True faith is perseverance to the very end
by Michael H. Brown
Word came last week that in Japan, out of 126 million people, less than 500,000 are Catholic. The number of total Christians isn't much more. Indeed, this is a truly irreligious nation -- a good people, a polite and accommodating people, a people with tremendous spiritual potential, but a people without faith. The main religion here has been materialism and as a result there were 30,000 suicides among youth in 1999 and the year before a quarter million divorces.
So secularized is Japan that not even native religions like Shintoism and Buddhism are practiced.
Yet on a visit to Tokyo a year ago I saw a miracle in the midst of this spiritual vacuum. I don't even know the name of the church. I was staying in the Ginza district, and after a lot of struggle getting my point across to the desk clerk at the hotel, I was finally able to locate a church about 15 minutes away. One of the employees dutifully wrote out directions in Japanese for a taxi, and I found my way to an old little place hidden between the skyscrapers and apartment buildings for 7 a.m. Mass.
It was a heart-wrenching scene. I don't know the name of the church because I can't read Japanese but what I know is that it had old worn pews and a tiny altar that was barren but for the tabernacle to the left with a little homemade plastic curtain or canopy above it. I was the only person in the pews; it was as lonely as I have ever been during a liturgy. As Mass began, a short gray-haired priest appeared -- the oldest celebrant I have ever seen, in his eighties for sure, perhaps close to 90 -- a poor hunched-over little fellow whose every step was a terrific labor as he made his way slowly across the altar with the help of a dutiful woman assistant and a metal folding chair he used for a walker. He probably couldn't afford a real one.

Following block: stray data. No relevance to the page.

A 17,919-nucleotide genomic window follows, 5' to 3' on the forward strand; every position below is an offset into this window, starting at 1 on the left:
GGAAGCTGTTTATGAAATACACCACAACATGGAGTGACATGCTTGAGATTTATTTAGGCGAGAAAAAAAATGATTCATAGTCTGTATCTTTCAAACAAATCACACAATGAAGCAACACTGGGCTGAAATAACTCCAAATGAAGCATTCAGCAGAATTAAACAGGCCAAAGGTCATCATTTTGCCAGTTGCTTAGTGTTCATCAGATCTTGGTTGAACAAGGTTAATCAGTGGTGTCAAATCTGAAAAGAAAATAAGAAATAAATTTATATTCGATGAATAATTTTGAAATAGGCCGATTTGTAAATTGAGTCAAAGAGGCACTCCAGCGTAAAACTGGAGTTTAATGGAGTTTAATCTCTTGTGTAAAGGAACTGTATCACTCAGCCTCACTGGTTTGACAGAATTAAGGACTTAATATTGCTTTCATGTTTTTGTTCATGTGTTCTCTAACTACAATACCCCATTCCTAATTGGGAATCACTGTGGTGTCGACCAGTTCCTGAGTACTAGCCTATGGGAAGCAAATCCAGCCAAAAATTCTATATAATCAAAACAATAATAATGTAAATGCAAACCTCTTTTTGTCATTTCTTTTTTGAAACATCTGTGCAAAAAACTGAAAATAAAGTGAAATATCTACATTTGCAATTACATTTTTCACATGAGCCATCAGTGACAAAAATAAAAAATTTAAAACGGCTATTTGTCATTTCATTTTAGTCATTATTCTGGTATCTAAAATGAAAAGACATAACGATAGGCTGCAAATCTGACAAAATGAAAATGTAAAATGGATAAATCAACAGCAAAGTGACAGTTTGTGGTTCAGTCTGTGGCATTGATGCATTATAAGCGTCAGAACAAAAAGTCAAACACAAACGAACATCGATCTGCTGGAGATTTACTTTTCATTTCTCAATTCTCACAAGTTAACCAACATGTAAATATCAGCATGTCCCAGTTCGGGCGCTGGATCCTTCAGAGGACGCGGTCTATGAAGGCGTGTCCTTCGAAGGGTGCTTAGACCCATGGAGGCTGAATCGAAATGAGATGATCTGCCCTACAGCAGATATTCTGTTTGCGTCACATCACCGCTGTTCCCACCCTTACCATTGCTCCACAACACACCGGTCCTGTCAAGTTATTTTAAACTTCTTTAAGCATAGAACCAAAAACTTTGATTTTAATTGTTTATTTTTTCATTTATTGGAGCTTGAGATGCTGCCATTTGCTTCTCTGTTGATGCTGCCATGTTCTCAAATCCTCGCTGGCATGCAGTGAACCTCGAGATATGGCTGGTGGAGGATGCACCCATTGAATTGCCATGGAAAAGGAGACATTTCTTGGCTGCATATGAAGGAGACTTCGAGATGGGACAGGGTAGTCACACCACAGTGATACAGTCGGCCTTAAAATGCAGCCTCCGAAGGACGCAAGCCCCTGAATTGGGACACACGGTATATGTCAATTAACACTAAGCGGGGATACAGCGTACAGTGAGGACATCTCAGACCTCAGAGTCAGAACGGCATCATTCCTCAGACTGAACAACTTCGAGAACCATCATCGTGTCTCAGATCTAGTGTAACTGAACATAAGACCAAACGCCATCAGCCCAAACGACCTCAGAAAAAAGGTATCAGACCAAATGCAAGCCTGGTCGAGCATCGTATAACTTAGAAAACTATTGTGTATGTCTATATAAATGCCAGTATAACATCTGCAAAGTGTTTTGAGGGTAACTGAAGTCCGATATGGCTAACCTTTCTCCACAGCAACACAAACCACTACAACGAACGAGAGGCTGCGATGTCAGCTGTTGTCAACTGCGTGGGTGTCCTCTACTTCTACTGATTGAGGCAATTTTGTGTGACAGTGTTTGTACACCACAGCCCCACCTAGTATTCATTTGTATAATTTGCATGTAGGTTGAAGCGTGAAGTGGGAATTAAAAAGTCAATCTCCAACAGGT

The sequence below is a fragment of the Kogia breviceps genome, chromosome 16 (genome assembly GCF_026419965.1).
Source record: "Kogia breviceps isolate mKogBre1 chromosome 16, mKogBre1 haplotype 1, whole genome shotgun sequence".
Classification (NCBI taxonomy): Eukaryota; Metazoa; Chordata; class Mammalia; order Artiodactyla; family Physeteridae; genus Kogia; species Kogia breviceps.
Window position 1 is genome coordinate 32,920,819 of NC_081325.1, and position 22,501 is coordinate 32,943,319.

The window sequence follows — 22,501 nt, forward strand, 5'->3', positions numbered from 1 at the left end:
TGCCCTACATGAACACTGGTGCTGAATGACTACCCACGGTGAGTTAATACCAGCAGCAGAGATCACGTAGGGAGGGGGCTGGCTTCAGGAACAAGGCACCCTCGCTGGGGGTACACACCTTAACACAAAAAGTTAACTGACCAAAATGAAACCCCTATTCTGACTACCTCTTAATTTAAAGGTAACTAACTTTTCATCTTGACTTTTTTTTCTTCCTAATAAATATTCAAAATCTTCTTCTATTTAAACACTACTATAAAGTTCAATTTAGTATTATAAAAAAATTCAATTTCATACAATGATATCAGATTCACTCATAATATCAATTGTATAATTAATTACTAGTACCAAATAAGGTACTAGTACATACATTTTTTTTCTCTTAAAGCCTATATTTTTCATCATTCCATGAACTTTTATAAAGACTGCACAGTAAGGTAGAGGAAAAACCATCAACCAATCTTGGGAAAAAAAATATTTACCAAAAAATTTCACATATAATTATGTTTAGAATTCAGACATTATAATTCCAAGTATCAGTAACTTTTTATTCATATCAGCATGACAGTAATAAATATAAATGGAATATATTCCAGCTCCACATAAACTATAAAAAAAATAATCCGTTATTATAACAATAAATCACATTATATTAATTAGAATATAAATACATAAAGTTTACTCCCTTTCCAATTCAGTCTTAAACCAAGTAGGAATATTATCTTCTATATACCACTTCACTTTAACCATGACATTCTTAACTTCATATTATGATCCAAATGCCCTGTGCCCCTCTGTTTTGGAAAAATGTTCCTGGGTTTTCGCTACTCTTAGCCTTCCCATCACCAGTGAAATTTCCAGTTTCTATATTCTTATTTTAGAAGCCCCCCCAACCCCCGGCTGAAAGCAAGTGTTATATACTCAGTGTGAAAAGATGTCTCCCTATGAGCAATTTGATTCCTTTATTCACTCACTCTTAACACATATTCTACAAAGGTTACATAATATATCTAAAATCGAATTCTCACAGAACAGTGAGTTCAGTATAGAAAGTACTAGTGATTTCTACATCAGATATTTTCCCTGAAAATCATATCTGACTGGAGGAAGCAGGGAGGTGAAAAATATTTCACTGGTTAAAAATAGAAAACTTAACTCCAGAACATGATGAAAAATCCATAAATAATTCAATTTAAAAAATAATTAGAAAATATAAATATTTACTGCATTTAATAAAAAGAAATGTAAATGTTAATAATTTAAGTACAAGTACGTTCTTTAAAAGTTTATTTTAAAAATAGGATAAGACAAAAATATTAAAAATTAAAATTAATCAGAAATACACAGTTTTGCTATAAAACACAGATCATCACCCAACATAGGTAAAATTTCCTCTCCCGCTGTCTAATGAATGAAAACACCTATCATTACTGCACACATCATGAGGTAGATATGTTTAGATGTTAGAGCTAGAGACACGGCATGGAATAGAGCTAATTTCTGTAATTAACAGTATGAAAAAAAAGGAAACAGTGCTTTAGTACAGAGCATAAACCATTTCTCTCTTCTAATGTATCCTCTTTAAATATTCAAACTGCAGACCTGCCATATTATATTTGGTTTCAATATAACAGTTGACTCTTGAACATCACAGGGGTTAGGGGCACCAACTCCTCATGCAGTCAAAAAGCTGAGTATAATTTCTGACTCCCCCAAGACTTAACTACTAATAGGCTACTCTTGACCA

In the midst of materialism, in the midst of tremendous disbelief, here was this feeble priest persevering. Although I was the only one there, they conducted the Mass as if that little place was filled to the rafters. Every ritual was honored, every reading carefully read, every antiphon recited. The priest could no longer read; the assistant did all of that. At consecration he struggled tremendously to raise the Host with his arthritic arms and could barely do so and was so crippled that I had to take the Communion out of the chalice myself.
But he had persevered. He didn't care that he was alone in the world's largest city, that he was looked on as a relic, that no one even knew he was there. He was still trying with everything he had, he had finished the consecration, he finished the Mass -- and he granted a lesson in faith: If we want to get to heaven, if we want to find paradise after this life -- after this struggle -- we have to face it like this priest. We have to keep our heads up in every struggle. We have to forget what's going on around us. We have to give it our best shot every minute and persevere with our eyes on Christ even if it seems like no one else is...
Japan's crisis is spiritual
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